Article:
When my Dad left the Presbyterian ministry over a decade ago, after 42 years in the pulpit, he began to send Bible verses to all the children in the family…and I mean everyone, young and old. There were over a dozen kids on the email list. They were simple, quick emails, always with an underlying message of immersing your life in the faith.
I began to appreciate the verses more and more as time went on.
Yesterday, the versus stopped.
My father succumbed to the virus.
My Dad was a mountain, an iconic figure in the pulpit. He would routinely bring people to tears.
I surprised him at a service late last year, where he filled in for a minister who was sick in a small town an hour’s drive away. He was 83 and when he held the communion tray, he shook so much I was worried he would drop it.
It was amazing the amount of people who came up to me afterwards and told me ‘how uplifting and powerful your Dad’s sermon was’. ‘Powerful’ was always the word they used.
“It is obvious he is a man of God,” they would say.
I can remember as a child, growing up in Mississippi in the 1960s. I would find bullets on the nightstand beside his bed. I never understood why until much later, when I discovered he had been speaking out against racism from the pulpit and received death threats from the KKK, and had to carry a gun for protection.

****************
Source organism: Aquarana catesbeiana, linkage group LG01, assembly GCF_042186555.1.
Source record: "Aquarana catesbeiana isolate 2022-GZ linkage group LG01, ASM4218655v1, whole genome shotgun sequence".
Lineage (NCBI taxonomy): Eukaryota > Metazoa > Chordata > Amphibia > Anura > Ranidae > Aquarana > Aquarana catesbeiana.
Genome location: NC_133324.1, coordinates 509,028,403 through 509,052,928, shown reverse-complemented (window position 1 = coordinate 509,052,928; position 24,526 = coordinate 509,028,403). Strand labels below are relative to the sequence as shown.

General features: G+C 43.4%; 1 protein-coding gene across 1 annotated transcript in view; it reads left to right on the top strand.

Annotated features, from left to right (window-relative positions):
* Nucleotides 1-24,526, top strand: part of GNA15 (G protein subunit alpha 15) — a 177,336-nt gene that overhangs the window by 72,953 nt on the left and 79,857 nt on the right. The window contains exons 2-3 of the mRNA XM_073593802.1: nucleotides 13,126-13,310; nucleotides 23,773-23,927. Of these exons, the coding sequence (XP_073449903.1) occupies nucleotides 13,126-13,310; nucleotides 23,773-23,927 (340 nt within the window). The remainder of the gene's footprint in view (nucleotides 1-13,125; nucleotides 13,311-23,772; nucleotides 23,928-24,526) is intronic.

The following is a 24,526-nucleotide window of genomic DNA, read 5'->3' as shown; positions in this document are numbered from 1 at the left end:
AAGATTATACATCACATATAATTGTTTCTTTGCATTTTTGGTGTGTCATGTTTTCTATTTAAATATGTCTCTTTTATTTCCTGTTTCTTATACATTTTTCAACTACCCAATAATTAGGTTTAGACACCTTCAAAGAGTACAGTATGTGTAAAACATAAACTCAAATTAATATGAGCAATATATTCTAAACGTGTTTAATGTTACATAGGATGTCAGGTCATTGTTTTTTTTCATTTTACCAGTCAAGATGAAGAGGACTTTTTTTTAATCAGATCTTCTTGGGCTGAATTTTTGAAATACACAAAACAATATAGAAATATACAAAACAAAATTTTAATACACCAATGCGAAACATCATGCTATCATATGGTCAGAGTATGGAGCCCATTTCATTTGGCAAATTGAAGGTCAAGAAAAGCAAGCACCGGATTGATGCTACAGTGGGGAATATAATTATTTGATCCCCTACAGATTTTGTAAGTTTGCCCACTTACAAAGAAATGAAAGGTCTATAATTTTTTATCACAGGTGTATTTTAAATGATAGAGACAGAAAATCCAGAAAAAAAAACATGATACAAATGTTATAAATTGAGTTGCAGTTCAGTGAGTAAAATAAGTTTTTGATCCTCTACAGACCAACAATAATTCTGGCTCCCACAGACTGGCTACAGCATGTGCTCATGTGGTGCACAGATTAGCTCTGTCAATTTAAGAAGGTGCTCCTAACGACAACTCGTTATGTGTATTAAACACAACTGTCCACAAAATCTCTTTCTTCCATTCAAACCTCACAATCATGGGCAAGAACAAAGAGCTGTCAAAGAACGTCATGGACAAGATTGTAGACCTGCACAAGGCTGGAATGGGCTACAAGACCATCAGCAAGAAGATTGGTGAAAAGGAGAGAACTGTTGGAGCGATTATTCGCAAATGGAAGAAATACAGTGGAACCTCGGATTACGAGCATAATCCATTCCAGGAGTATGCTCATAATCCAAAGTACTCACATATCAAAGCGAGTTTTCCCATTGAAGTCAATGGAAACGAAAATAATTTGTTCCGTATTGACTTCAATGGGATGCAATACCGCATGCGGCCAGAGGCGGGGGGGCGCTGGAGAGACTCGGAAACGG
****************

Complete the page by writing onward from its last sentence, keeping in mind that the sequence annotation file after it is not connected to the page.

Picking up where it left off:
I can remember late at night as a child, when people would call him, when they had no where else to turn, for food, shelter, dealing with grief. He would always help them.
He was always a strong conservative and a good Republican. I remember as a child the Christmas cards from The White House from Nixon and then Ford. They came every December.
His hero was Dietrich Bonhoeffer, who was executed by the Nazis, speaking truth to power.
We always lived humbly, no mansions for sure. Maybe an old camper trailer or two.
We didn’t always get along. I regret that.
But, I always knew the door was open at home. ALWAYS.
My Dad taught me much, like how to try and be the very best at what you do in life.
He taught me you can go anywhere in a book.
He taught me that evil can’t stop the march of God to heal this world. I know that now.
He died peacefully with a dozen grandchildren around him.
I will truly miss him, but now it is my turn to fight the evil before us, with no fear, immersed in the faith.
I will pass it on.